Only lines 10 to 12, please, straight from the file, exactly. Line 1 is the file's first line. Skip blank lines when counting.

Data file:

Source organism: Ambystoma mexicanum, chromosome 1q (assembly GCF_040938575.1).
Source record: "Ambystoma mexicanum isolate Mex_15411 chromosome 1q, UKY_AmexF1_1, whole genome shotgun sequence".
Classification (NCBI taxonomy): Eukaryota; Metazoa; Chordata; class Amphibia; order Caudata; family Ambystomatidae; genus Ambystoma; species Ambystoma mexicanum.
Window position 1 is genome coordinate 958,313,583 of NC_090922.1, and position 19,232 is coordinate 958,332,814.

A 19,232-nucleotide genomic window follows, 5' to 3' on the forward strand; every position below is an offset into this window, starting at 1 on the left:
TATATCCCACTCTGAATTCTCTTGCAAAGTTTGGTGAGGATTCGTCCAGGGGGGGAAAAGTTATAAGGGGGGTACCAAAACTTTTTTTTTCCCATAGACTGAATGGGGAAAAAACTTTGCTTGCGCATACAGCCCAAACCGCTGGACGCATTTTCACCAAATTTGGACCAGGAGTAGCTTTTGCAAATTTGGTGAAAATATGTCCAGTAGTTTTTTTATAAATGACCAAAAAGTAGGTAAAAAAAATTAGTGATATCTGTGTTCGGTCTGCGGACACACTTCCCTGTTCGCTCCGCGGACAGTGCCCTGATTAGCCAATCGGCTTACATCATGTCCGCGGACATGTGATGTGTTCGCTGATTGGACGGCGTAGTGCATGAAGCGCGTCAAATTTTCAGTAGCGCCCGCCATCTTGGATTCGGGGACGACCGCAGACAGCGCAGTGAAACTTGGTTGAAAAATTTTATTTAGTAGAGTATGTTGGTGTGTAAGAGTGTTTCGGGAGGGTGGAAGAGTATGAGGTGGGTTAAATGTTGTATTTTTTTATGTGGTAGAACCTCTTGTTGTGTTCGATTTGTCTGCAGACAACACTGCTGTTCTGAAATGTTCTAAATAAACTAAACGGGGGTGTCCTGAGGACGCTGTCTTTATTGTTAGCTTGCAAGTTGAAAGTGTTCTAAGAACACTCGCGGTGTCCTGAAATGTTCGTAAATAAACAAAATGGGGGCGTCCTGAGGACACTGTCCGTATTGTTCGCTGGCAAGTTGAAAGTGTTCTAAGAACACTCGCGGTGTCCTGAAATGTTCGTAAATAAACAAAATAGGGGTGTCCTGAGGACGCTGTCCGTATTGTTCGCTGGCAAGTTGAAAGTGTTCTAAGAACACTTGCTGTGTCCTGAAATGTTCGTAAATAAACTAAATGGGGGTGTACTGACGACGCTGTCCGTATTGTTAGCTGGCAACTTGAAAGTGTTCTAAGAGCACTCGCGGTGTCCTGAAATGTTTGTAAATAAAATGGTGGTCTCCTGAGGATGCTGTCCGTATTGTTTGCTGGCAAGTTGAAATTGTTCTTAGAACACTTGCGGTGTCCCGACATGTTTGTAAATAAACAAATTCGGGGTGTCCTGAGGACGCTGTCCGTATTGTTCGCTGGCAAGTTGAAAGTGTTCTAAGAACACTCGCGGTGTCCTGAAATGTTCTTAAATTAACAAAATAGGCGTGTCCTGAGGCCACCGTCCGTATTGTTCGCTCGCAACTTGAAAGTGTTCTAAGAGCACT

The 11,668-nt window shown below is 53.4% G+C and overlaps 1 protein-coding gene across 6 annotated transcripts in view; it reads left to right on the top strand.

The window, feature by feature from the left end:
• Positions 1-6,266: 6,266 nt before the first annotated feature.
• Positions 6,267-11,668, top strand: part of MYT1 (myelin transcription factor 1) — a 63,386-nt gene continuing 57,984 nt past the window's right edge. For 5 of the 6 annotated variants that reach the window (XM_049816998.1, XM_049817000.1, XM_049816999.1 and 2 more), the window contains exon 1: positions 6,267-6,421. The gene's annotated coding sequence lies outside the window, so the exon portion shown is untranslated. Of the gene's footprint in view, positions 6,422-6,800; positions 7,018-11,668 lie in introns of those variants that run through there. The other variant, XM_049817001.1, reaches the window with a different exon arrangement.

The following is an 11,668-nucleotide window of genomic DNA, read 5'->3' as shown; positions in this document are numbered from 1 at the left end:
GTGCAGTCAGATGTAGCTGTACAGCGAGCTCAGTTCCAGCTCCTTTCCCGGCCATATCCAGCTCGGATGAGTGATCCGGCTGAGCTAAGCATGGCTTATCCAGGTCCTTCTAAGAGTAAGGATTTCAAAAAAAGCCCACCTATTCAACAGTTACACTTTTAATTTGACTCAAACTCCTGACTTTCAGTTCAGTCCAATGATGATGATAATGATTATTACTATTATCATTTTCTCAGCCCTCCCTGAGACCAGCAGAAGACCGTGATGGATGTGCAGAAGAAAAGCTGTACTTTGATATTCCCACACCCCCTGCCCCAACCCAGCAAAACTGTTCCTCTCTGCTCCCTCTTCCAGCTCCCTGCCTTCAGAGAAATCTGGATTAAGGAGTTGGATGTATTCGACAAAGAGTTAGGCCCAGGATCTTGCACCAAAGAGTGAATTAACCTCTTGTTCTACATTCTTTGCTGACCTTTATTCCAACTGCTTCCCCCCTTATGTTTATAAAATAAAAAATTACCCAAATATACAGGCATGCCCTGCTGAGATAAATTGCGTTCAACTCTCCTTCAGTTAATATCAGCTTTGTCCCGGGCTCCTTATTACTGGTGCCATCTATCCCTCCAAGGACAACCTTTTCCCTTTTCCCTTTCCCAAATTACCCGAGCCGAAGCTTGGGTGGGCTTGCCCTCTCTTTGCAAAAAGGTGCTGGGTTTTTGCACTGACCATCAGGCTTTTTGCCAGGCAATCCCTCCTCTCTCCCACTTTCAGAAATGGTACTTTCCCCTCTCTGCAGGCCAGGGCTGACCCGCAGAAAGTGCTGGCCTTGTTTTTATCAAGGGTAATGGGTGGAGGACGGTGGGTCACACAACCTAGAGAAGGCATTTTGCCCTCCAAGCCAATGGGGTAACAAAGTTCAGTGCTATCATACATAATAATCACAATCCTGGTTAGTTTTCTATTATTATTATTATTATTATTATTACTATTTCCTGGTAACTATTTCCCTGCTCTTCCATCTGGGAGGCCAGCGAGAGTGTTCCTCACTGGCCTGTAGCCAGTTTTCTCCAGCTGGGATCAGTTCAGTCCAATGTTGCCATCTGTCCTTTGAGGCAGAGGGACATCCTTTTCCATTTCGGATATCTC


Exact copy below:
• Positions 6,267-11,668, top strand: part of MYT1 (myelin transcription factor 1) — a 63,386-nt gene continuing 57,984 nt past the window's right edge. For 5 of the 6 annotated variants that reach the window (XM_049816998.1, XM_049817000.1, XM_049816999.1 and 2 more), the window contains exon 1: positions 6,267-6,421. The gene's annotated coding sequence lies outside the window, so the exon portion shown is untranslated. Of the gene's footprint in view, positions 6,422-6,800; positions 7,018-11,668 lie in introns of those variants that run through there. The other variant, XM_049817001.1, reaches the window with a different exon arrangement.

The following is an 11,668-nucleotide window of genomic DNA, read 5'->3' as shown; positions in this document are numbered from 1 at the left end:
GTGCAGTCAGATGTAGCTGTACAGCGAGCTCAGTTCCAGCTCCTTTCCCGGCCATATCCAGCTCGGATGAGTGATCCGGCTGAGCTAAGCATGGCTTATCCAGGTCCTTCTAAGAGTAAGGATTTCAAAAAAAGCCCACCTATTCAACAGTTACACTTTTAATTTGACTCAAACTCCTGACTTTCAGTTCAGTCCAATGATGATGATAATGATTATTACTATTATCATTTTCTCAGCCCTCCCTGAGACCAGCAGAAGACCGTGATGGATGTGCAGAAGAAAAGCTGTACTTTGATATTCCCACACCCCCTGCCCCAACCCAGCAAAACTGTTCCTCTCTGCTCCCTCTTCCAGCTCCCTGCCTTCAGAGAAATCTGGATTAAGGAGTTGGATGTATTCGACAAAGAGTTAGGCCCAGGATCTTGCACCAAAGAGTGAATTAACCTCTTGTTCTACATTCTTTGCTGACCTTTATTCCAACTGCTTCCCCCCTTATGTTTATAAAATAAAAAATTACCCAAATATACAGGCATGCCCTGCTGAGATAAATTGCGTTCAACTCTCCTTCAGTTAATATCAGCTTTGTCCCGGGCTCCTTATTACTGGTGCCATCTATCCCTCCAAGGACAACCTTTTCCCTTTTCCCTTTCCCAAATTACCCGAGCCGAAGCTTGGGTGGGCTTGCCCTCTCTTTGCAAAAAGGTGCTGGGTTTTTGCACTGACCATCAGGCTTTTTGCCAGGCAATCCCTCCTCTCTCCCACTTTCAGAAATGGTACTTTCCCCTCTCTGCAGGCCAGGGCTGACCCGCAGAAAGTGCTGGCCTTGTTTTTATCAAGGGTAATGGGTGGAGGACGGTGGGTCACACAACCTAGAGAAGGCATTTTGCCCTCCAAGCCAATGGGGTAACAAAGTTCAGTGCTATCATACATAATAATCACAATCCTGGTTAGTTTTCTATTATTATTATTATTATTATTATTACTATTTCCTGGTAACTATTTCCCTGCTCTTCCATCTGGGAGGCCAGCGAGAGTGTTCCTCACTGGCCTGTAGCCAGTTTTCTCCAGCTGGGATCAGTTCAGTCCAATGTTGCCATCTGTCCTTTGAGGCAGAGGGACATCCTTTTCCATTTCGGATATCTC